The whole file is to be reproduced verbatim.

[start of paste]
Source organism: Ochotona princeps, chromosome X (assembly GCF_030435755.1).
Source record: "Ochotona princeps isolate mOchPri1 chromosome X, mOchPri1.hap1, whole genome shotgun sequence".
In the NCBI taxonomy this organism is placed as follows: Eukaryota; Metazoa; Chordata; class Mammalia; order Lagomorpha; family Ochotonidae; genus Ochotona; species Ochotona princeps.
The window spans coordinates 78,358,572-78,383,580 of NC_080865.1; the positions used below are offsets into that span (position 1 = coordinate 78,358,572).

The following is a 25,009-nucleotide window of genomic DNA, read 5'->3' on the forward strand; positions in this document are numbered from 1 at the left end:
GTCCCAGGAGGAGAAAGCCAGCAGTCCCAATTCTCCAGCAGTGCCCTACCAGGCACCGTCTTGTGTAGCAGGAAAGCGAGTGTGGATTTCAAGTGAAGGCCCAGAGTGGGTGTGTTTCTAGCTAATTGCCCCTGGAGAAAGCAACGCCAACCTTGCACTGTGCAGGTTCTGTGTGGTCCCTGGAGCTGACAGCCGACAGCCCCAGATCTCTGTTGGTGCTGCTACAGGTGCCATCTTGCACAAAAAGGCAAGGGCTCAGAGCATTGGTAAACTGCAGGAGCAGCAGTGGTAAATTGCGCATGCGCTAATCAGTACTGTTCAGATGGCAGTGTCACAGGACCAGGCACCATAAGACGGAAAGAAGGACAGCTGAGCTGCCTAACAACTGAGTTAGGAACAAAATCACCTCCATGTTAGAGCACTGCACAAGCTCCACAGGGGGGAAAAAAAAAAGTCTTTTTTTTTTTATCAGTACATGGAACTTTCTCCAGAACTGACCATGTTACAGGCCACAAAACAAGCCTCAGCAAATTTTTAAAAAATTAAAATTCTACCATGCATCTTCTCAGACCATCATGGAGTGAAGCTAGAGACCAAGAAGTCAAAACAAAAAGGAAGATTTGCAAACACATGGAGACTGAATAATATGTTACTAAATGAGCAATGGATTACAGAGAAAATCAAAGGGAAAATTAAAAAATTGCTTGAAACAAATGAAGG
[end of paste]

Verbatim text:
Source organism: Ochotona princeps, chromosome X (assembly GCF_030435755.1).
Source record: "Ochotona princeps isolate mOchPri1 chromosome X, mOchPri1.hap1, whole genome shotgun sequence".
In the NCBI taxonomy this organism is placed as follows: Eukaryota; Metazoa; Chordata; class Mammalia; order Lagomorpha; family Ochotonidae; genus Ochotona; species Ochotona princeps.
The window spans coordinates 78,358,572-78,383,580 of NC_080865.1; the positions used below are offsets into that span (position 1 = coordinate 78,358,572).

The following is a 25,009-nucleotide window of genomic DNA, read 5'->3' on the forward strand; positions in this document are numbered from 1 at the left end:
GTCCCAGGAGGAGAAAGCCAGCAGTCCCAATTCTCCAGCAGTGCCCTACCAGGCACCGTCTTGTGTAGCAGGAAAGCGAGTGTGGATTTCAAGTGAAGGCCCAGAGTGGGTGTGTTTCTAGCTAATTGCCCCTGGAGAAAGCAACGCCAACCTTGCACTGTGCAGGTTCTGTGTGGTCCCTGGAGCTGACAGCCGACAGCCCCAGATCTCTGTTGGTGCTGCTACAGGTGCCATCTTGCACAAAAAGGCAAGGGCTCAGAGCATTGGTAAACTGCAGGAGCAGCAGTGGTAAATTGCGCATGCGCTAATCAGTACTGTTCAGATGGCAGTGTCACAGGACCAGGCACCATAAGACGGAAAGAAGGACAGCTGAGCTGCCTAACAACTGAGTTAGGAACAAAATCACCTCCATGTTAGAGCACTGCACAAGCTCCACAGGGGGGAAAAAAAAAAGTCTTTTTTTTTTTATCAGTACATGGAACTTTCTCCAGAACTGACCATGTTACAGGCCACAAAACAAGCCTCAGCAAATTTTTAAAAAATTAAAATTCTACCATGCATCTTCTCAGACCATCATGGAGTGAAGCTAGAGACCAAGAAGTCAAAACAAAAAGGAAGATTTGCAAACACATGGAGACTGAATAATATGTTACTAAATGAGCAATGGATTACAGAGAAAATCAAAGGGAAAATTAAAAAATTGCTTGAAACAAATGAAGG